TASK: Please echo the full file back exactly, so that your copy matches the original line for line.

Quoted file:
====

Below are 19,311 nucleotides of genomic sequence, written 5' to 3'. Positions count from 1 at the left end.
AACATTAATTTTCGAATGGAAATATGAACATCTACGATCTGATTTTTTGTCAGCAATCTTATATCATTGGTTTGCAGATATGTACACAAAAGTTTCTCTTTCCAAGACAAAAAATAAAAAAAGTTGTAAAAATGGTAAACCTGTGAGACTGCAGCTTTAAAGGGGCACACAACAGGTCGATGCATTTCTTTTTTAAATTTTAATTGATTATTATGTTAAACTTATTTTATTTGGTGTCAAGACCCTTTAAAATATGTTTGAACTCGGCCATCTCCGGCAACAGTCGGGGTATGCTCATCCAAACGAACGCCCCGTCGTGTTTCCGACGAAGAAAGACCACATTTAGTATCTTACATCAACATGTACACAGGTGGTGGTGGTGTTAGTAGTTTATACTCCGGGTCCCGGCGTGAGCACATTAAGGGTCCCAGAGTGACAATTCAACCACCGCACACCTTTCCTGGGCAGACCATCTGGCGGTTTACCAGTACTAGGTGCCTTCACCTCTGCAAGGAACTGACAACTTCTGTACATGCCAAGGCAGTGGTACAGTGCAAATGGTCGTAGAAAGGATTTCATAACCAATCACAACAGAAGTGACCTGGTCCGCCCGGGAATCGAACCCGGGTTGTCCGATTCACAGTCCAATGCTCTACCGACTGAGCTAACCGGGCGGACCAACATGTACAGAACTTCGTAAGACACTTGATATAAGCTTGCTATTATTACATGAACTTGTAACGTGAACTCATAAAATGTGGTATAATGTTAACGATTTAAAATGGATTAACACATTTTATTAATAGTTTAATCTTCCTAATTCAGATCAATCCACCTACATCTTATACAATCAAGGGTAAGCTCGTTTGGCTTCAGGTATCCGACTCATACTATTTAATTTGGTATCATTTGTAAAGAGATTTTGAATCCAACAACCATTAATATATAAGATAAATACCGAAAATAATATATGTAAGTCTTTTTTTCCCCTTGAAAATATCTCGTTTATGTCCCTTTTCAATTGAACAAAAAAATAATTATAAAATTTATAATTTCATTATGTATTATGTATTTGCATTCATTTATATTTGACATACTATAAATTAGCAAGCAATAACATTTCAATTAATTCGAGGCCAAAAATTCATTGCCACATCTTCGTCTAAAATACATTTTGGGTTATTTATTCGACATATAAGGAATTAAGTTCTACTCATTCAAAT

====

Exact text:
Below are 19,311 nucleotides of genomic sequence, written 5' to 3'. Positions count from 1 at the left end.
AACATTAATTTTCGAATGGAAATATGAACATCTACGATCTGATTTTTTGTCAGCAATCTTATATCATTGGTTTGCAGATATGTACACAAAAGTTTCTCTTTCCAAGACAAAAAATAAAAAAAGTTGTAAAAATGGTAAACCTGTGAGACTGCAGCTTTAAAGGGGCACACAACAGGTCGATGCATTTCTTTTTTAAATTTTAATTGATTATTATGTTAAACTTATTTTATTTGGTGTCAAGACCCTTTAAAATATGTTTGAACTCGGCCATCTCCGGCAACAGTCGGGGTATGCTCATCCAAACGAACGCCCCGTCGTGTTTCCGACGAAGAAAGACCACATTTAGTATCTTACATCAACATGTACACAGGTGGTGGTGGTGTTAGTAGTTTATACTCCGGGTCCCGGCGTGAGCACATTAAGGGTCCCAGAGTGACAATTCAACCACCGCACACCTTTCCTGGGCAGACCATCTGGCGGTTTACCAGTACTAGGTGCCTTCACCTCTGCAAGGAACTGACAACTTCTGTACATGCCAAGGCAGTGGTACAGTGCAAATGGTCGTAGAAAGGATTTCATAACCAATCACAACAGAAGTGACCTGGTCCGCCCGGGAATCGAACCCGGGTTGTCCGATTCACAGTCCAATGCTCTACCGACTGAGCTAACCGGGCGGACCAACATGTACAGAACTTCGTAAGACACTTGATATAAGCTTGCTATTATTACATGAACTTGTAACGTGAACTCATAAAATGTGGTATAATGTTAACGATTTAAAATGGATTAACACATTTTATTAATAGTTTAATCTTCCTAATTCAGATCAATCCACCTACATCTTATACAATCAAGGGTAAGCTCGTTTGGCTTCAGGTATCCGACTCATACTATTTAATTTGGTATCATTTGTAAAGAGATTTTGAATCCAACAACCATTAATATATAAGATAAATACCGAAAATAATATATGTAAGTCTTTTTTTCCCCTTGAAAATATCTCGTTTATGTCCCTTTTCAATTGAACAAAAAAATAATTATAAAATTTATAATTTCATTATGTATTATGTATTTGCATTCATTTATATTTGACATACTATAAATTAGCAAGCAATAACATTTCAATTAATTCGAGGCCAAAAATTCATTGCCACATCTTCGTCTAAAATACATTTTGGGTTATTTATTCGACATATAAGGAATTAAGTTCTACTCATTCAAAT